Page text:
"'The pace of progress in gene therapy has been somewhat breathtaking,' he (Gottlieb) said, with more than 500 experimental drugs now in development. 'The promise is becoming very much a reality.'"
In April, Novartis AG ponied up $8.7 billion to buy AveXis Inc., of Illinois to strength its efforts to produce a marketable gene therapy.

Gottlieb has said that he expects the FDA to approve 40 gene therapies by 2022 and possibly a cure for sickle cell anemia within 10 years. 

CIRM's new gene therapy policy will go before the full CIRM board one week from today where it is expected to be approved. Additional information on the policy can be found on the Science Subcommittee agenda.  Sphere: Related Content

Tuesday, November 06, 2018

An FDA High Sign for a California Stem Cell Agency Bet: San Diego Biotech Business Earns FDA Speed-Up Approval

A San Diego firm backed by nearly $24 million from the California stem cell agency scored this week with a special designation from the federal government that could help speed approval of its therapy for a type of blood cancer. 

The firm is Poseida Therapeutics, Inc., which is testing the safety of a therapy for a type of blood cancer in a phase one clinical trial. 

The firm announced yesterday that the Food and Drug Administration (FDA) had granted Regenerative Medicine Advanced Therapy (RMAT) status for the adult stem cell-connected treatment. The designation is intended to expedite development of the multiple myeloma therapy. 

Eric Ostertag, CEO of the firm, said in a news release, that Poseida's potential treatment, P-BCMA-101, "is the first anti-BCMA CAR-T therapy to receive RMAT designation from the FDA and underscores the urgent need for new treatment options for multiple myeloma."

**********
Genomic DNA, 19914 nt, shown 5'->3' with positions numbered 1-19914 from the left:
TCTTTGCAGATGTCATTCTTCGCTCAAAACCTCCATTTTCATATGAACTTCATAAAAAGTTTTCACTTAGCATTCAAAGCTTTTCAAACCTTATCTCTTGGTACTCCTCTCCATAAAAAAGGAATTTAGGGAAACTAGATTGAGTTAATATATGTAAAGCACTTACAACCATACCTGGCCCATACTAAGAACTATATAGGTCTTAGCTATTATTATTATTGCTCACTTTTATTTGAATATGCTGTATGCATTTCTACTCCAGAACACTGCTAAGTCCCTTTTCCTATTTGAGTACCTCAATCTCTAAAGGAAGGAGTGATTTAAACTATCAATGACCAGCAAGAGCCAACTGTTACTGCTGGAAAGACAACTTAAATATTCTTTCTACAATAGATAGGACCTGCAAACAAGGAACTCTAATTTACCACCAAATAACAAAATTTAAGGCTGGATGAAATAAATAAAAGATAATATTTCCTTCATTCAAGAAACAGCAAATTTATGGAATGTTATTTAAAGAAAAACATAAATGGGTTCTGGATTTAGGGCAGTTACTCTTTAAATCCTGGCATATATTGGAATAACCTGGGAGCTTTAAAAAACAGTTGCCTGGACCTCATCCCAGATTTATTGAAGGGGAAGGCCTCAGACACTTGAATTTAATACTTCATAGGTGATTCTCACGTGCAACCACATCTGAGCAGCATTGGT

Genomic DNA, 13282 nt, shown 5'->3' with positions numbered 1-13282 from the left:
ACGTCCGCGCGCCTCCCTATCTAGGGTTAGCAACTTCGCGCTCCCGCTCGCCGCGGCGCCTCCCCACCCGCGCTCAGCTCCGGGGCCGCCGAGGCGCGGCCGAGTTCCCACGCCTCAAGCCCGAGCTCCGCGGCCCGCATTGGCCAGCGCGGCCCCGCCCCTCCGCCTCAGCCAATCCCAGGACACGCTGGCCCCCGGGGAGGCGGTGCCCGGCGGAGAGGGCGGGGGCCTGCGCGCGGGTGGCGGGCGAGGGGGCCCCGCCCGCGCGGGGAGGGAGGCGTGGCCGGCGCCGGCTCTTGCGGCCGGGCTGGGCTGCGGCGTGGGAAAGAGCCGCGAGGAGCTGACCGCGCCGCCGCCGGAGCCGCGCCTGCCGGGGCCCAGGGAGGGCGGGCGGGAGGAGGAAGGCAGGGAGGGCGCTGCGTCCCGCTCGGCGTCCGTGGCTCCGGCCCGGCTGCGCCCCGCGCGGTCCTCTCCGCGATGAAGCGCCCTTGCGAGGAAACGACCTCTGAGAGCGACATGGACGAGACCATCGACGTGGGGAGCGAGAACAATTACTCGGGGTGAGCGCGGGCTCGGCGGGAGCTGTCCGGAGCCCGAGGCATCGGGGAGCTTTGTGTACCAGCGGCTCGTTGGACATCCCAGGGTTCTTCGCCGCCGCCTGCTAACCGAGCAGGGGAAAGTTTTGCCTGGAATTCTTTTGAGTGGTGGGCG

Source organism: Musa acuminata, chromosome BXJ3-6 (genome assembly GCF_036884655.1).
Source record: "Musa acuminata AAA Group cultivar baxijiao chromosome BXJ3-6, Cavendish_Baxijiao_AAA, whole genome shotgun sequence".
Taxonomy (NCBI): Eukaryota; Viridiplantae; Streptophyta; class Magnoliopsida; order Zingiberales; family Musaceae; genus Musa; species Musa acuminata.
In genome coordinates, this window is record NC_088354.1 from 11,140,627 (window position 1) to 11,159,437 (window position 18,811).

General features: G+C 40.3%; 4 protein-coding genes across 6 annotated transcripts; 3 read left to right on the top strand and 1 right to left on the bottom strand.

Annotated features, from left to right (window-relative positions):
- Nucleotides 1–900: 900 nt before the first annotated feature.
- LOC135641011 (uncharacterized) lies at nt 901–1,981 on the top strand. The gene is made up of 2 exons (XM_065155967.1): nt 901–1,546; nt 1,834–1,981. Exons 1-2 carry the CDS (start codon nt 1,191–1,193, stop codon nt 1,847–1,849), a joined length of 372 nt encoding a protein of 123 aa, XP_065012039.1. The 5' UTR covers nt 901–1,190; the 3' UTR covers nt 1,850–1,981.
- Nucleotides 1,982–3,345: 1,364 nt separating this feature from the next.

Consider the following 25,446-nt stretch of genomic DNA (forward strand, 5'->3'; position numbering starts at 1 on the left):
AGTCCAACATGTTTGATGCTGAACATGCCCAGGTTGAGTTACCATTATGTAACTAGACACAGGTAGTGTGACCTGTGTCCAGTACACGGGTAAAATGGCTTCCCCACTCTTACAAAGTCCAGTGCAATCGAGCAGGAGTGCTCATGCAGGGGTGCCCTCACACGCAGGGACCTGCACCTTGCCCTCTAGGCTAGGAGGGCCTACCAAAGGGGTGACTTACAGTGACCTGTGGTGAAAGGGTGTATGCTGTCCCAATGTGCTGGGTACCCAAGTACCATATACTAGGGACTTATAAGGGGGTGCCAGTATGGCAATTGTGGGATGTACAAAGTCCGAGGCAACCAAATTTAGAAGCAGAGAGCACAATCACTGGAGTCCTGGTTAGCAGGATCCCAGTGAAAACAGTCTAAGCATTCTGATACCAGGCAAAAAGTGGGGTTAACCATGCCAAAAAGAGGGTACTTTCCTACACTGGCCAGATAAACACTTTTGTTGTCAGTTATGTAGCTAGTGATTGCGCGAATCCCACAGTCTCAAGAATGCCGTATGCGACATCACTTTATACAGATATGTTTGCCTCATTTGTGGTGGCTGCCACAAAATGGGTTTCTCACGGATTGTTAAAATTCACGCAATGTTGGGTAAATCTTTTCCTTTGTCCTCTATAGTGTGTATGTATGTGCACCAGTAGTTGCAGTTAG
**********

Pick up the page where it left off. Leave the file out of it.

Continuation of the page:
He continued, 
“Initial Phase 1 data presented at the CAR-TCR Summit earlier this year included encouraging response rates and safety data, including meaningful responses in a heavily pretreated population...."
Ostertag said the firm expects to have more data by the end of the year. 

The stem cell agency, known formally as the California Institute for Regenerative Medicine (CIRM), has invested in 49 clinical trials. Five have garnered RMAT designation, which can significantly speed development of a commercial product. As of September, the FDA had granted only 24 RMAT designations nationally. 

Last Sepetember, Geoff Lomax, CIRM senior officer for medical affairs and strategic centers, wrote in cell&gene that the two-year-old, RMAT program streamlines therapy development by enabling possible priority FDA review and accelerated federal approval. 

Longitude Capital of Menlo Park, Ca., is a major investor in the firm, pumping in tens of millions of dollars.   Sphere: Related Content

Thursday, November 01, 2018

California Stem Cell Agency Moving to Expand its Reach into Big Market for Gene Therapy

The definition of gene therapy under proposed changes for
 research funding by the California stem cell agency. CIRM chart
California's $3 billion stem cell research program is set to add gene therapy -- minus stem cells -- as research that it will be able to legally finance. 

The change comes as the stem cell agency is looking to generate results that are likely to resonate with voters in November 2020 who may be asked to provide an additional $5 billion in funding for the program. The agency expects to run out of cash by the end of next year. 

Gene therapy has received considerable attention in the last few years. Yesterday, Orchard 
Therapeutics, a British gene therapy firm that has links to CIRM (also see here) and research by Donald Kohn of UCLA, raised $200 million in an initial stock offering. The company said in its prospectus that the total market potential "in the diseases areas underlying our five lead programs could be greater than $2 billion annually."

Donald Kohn, UCLA photo
Kohn has received nearly $31 million in backing from the stem cell agency, which is formally known as the California Institute for Regenerative Medicine (CIRM).

The Science Subcommittee of the agency is expected to approve extension of its gene therapy efforts next Wednesday in a teleconference meeting that will be available globally through the Internet. 

Under the provisions of the ballot measure that created the agency in 2004, the agency is limited in scope. But exceptions are possible if a finding is made that a "vital research opportunity" exists. 

Next week's meeting is expected to formalize the process of making that determination in regards to gene therapy that does not involve stem cells. It will require a 2/3 vote of CIRM's grant review group, among other things. 

Members of the public can participate in the hearing remotely via the Internet or at locations in Oakland, San Francisco, La Jolla, Riverside and Napa. Directions can be found on the agenda. Sphere: Related Content